This recipe comes from my performance series Meat My Friends which originated in the gallery, but by popular demand became a regular pop-up event. Meat My Friends is a gathering of artisanal sausages that take storytelling to another stage, the plate. The sausages were developed as a performance, each sausage is inspired by the stories of my family and friends’ lives. The first series of homages are to my father. A variety of sausages are on offer at a series of pop-ups and wholesale and the artist also collects stories and narratives to inspire new sausage homages.
Meat My Friends uses quality meat, local ingredients, organic where possible, and strives to be an ethical sausage from all levels of production, including paying workers a living wage.
Pork My Buns XXXX is made in honor of Christopher Lee, an Asian American transgender filmmaker and founder of the SF transgender film festival (originally called TrannyFest), which continues to this day. A pioneer filmmaker, known for making trans porn, Lee’s death catalyzed a movement for change. To the outrage of friends and community after his death, the coroner’s office deadnamed and misgendered him on his death certificate. Friends were spurred to action and quickly organized to get California legislation “Respect After Death Act” passed. The “Respect After Death Act” mandates that a person’s gender pronouns are respected after death.
Pork my Buns XXXX sounds dirty but it’s just a little char siu BBQ pork. In Lee’s honor, this sausage is made into little chubby, stubby, links that are cooked and serve in buns steamed and splayed open and slathered with hoisin and flogged with scallions and cilantro. Orientalize this!
Pork My Buns XXXX
- 10 pounds deboned or boneless pork shoulder
- 2-2.5 pounds pork fatback
- 1/2 cup honey granules
- 1/2 cup soy sauce or soy sauce powder if available (powder is ideal because when it comes to sausages you want less liquids)
- 1/2 cup hoisin sauce
- 1/4 rice wine (huangjiu if you can get it but any mijiu or shaoxing works)
- 1/4 fermented soybeans (tương hột or salted fermented soybean not the Japanese natto)
- 4 tablespoons fermented red bean curd (2 tablespoons liquid and 2 tablespoons beancurd)
- 3 tablespoons five-spice powder
- 2 tablespoons red yeast sea salt (you can also use regular diamond coarse salt if you can’t find red yeast salt)
- 1 tablespoon sesame oil
- 1/2 tablespoon ginger powder
- marinated and ground pork and pork fatback
- 1-inch pork casing
- steamed bao buns (the folded kind)
- hoisin sauce
- green onions
- firm cucumber
- cilantro leaves
- Mix seasoning ingredients together and blend with stick blender.
- Cut pork and pork fatback into 2-inch square pieces.
- Pour marinade over pork and leave for at least 12-24 hours in the refrigerator.
- Use meat grinder to coarse grind marinated pork. If you are using a lower powered grinder use a few ice cubes to keep the pork cool as you grind.
- Use a sausage stuffer to stuff your sausages. Before you stuff the sausages, cook a little uncased sausage to make sure the flavor is right, should be little sweet and taste similar to xá xíu or char su (red roast pork). Adjust salt to taste and add more honey granules if it needs to be sweeter. The flavor will intensify when cooked in the casing so don’t over salt it.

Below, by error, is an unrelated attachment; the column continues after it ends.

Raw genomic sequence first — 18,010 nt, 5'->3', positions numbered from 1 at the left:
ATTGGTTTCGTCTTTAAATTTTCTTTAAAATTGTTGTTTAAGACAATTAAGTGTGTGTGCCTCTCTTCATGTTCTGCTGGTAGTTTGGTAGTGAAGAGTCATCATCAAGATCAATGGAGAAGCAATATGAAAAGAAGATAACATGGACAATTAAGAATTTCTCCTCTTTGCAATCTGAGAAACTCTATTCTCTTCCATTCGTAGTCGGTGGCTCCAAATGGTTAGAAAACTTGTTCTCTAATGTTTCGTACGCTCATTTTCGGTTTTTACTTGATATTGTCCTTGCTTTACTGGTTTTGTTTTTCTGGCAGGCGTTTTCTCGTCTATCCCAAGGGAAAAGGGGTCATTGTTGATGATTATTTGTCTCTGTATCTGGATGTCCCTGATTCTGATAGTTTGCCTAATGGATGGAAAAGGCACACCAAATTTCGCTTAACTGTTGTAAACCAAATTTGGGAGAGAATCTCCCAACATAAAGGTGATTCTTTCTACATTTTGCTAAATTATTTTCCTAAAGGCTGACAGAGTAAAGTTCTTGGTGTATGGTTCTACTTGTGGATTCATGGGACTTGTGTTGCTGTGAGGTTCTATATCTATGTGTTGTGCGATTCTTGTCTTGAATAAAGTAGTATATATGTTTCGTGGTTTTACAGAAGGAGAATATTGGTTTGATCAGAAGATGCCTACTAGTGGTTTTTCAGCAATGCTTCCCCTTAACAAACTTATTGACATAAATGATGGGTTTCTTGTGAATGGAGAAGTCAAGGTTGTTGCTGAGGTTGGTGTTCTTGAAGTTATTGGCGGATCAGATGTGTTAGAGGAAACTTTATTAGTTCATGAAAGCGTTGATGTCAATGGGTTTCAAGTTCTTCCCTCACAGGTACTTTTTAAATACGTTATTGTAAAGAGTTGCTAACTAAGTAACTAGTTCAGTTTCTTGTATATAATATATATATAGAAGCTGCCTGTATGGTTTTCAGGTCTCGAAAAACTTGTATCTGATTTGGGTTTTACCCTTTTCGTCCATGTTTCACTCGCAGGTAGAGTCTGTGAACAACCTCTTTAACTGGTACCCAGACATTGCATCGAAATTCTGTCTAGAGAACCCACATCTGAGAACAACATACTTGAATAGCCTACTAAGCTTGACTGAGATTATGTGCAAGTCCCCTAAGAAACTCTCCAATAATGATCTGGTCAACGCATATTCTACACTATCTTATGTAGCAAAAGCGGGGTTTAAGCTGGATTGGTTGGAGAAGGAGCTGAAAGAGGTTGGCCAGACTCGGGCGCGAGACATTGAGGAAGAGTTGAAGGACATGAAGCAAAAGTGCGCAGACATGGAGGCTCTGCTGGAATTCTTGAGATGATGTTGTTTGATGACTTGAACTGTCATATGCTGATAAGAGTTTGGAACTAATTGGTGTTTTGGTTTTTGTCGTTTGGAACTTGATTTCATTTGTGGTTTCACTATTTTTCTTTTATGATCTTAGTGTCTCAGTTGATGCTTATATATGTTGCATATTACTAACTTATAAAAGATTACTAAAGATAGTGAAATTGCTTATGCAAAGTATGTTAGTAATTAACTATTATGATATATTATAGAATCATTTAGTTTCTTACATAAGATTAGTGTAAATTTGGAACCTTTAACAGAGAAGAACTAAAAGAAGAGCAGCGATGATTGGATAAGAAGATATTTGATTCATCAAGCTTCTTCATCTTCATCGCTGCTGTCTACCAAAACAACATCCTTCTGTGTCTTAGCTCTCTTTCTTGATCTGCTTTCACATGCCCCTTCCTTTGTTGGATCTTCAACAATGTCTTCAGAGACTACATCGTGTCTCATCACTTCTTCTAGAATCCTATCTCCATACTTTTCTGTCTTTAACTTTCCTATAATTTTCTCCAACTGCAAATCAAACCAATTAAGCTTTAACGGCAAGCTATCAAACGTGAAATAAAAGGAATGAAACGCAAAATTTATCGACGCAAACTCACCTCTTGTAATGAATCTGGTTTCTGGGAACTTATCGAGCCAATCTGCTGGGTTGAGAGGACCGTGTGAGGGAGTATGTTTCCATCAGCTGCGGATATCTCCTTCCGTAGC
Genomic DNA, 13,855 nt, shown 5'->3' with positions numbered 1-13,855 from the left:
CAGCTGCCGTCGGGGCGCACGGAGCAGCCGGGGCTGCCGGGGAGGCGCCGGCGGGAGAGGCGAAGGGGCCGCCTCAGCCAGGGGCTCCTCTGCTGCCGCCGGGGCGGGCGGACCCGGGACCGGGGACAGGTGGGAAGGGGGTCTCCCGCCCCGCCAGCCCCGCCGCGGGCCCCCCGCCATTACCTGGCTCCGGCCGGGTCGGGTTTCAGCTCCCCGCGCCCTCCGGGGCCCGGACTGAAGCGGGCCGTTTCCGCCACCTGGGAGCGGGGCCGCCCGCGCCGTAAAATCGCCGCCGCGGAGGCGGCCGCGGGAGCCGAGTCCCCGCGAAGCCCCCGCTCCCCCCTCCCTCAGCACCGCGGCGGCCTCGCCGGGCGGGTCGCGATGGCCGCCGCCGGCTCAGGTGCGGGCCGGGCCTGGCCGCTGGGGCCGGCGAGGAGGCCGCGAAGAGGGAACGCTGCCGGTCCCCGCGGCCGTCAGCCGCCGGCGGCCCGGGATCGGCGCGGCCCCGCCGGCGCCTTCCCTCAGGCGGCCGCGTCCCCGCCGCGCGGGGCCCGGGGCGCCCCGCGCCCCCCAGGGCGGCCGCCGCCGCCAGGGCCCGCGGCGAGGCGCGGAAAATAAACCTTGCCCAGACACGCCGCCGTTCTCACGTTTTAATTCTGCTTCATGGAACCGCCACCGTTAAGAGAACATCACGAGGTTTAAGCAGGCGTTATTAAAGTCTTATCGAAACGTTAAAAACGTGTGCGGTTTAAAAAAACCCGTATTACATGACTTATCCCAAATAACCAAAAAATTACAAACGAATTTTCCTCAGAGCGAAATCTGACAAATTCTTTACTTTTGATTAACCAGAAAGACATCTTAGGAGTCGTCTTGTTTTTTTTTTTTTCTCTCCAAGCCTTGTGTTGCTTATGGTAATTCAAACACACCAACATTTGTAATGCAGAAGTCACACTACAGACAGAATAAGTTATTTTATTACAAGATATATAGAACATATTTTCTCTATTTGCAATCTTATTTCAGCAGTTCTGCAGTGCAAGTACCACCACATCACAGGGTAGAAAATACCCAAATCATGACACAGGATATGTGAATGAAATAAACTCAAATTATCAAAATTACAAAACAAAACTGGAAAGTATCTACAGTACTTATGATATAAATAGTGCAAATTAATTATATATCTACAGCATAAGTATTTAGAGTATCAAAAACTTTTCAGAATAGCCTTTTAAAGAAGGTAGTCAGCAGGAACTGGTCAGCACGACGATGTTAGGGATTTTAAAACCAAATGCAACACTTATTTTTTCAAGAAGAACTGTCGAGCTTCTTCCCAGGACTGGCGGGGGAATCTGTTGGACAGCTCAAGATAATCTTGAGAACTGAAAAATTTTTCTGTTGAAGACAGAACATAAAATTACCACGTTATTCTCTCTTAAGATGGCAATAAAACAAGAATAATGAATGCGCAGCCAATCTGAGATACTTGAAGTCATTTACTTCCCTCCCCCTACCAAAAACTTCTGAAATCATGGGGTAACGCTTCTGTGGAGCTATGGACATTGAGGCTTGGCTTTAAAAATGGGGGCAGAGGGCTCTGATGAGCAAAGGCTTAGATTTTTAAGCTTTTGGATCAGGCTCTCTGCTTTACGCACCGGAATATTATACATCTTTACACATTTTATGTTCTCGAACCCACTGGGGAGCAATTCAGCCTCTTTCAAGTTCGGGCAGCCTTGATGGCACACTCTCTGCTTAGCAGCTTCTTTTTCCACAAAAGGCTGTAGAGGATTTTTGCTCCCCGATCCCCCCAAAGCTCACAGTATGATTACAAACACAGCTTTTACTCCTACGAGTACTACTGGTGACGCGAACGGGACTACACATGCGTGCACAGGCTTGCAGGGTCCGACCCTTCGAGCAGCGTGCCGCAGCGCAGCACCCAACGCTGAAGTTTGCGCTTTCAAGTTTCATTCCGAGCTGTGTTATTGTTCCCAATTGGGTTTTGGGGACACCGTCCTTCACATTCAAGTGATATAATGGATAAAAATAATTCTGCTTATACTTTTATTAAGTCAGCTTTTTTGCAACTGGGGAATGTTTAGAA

- Once you are done casing the sausages let them dry a bit in the fridge before linking. Link the sausage in 3-inch-long sausages by twisting every other sausage in the same direction.
- Let the sausages dry in the fridge for a few hours. You want to give the links time to dry so they don’t come undone when you cut them.
- Take the chilled now drier linked sausages and use the sausage poker to poke each sausage a few times and then cut the links.
- To cook the sausages, vacuum seal the sausage in BPA free bag and sous vide for 45 min at 145°F.
- Remove the sausages from the bag and transfer to heavy pan, preferably cast iron, on stovetop to finish off.
- Alternatively, you can cook the sausages directly from raw, but be sure to let the links come close to room temp and put them into the pan without oil slow and low. Don’t put cold sausages in a hot pan, they will immediately explode and leak out the ends.
- Serve the sausages in steamed folded bao buns with sliced green onions sliced lengthwise in 2-3 inch pieces, thin slices of cucumber, also cut lengthwise in 2-3-inch pieces and top with a few sprigs of cilantro and a squeeze of hoisin.
Genevieve Erin O’Brien (they/them) is a Queer Vietnamese/Irish/German artist with 20+ years as a community organizer, trainer, cultural producer, and chef. O’Brien holds an MFA in Performance from the School of the Art Institute of Chicago and was a Fulbright Fellow to Vietnam in 2009. O’Brien has been a frequent lecturer in Asian American Studies. Their short film For The Love of Unicorns has screened internationally. O’Brien received the Department of Cultural Affairs, City of Los Angeles’ Creative Economic Development Fund in 2015 and 2016. As a US Dept. of State/ZERO1 American Arts Incubator Artist, O’Brien traveled to Hanoi to develop a digital media project highlighting LGBTQ visibility and equality in 2016. Recent works More Than Love on the Horizon and Sugar Rebels were commissioned by the Smithsonian Asian Pacific American Center. The Critical Refugees Studies Collective of the University of California recently funded O’Brien’s current performance series Refugee Resistance Menu. O’Brien, once a butcher’s apprentice, is also a private chef and chef/owner of sausage enterprise Meat My Friends (www.eatmeatmyfriends.com).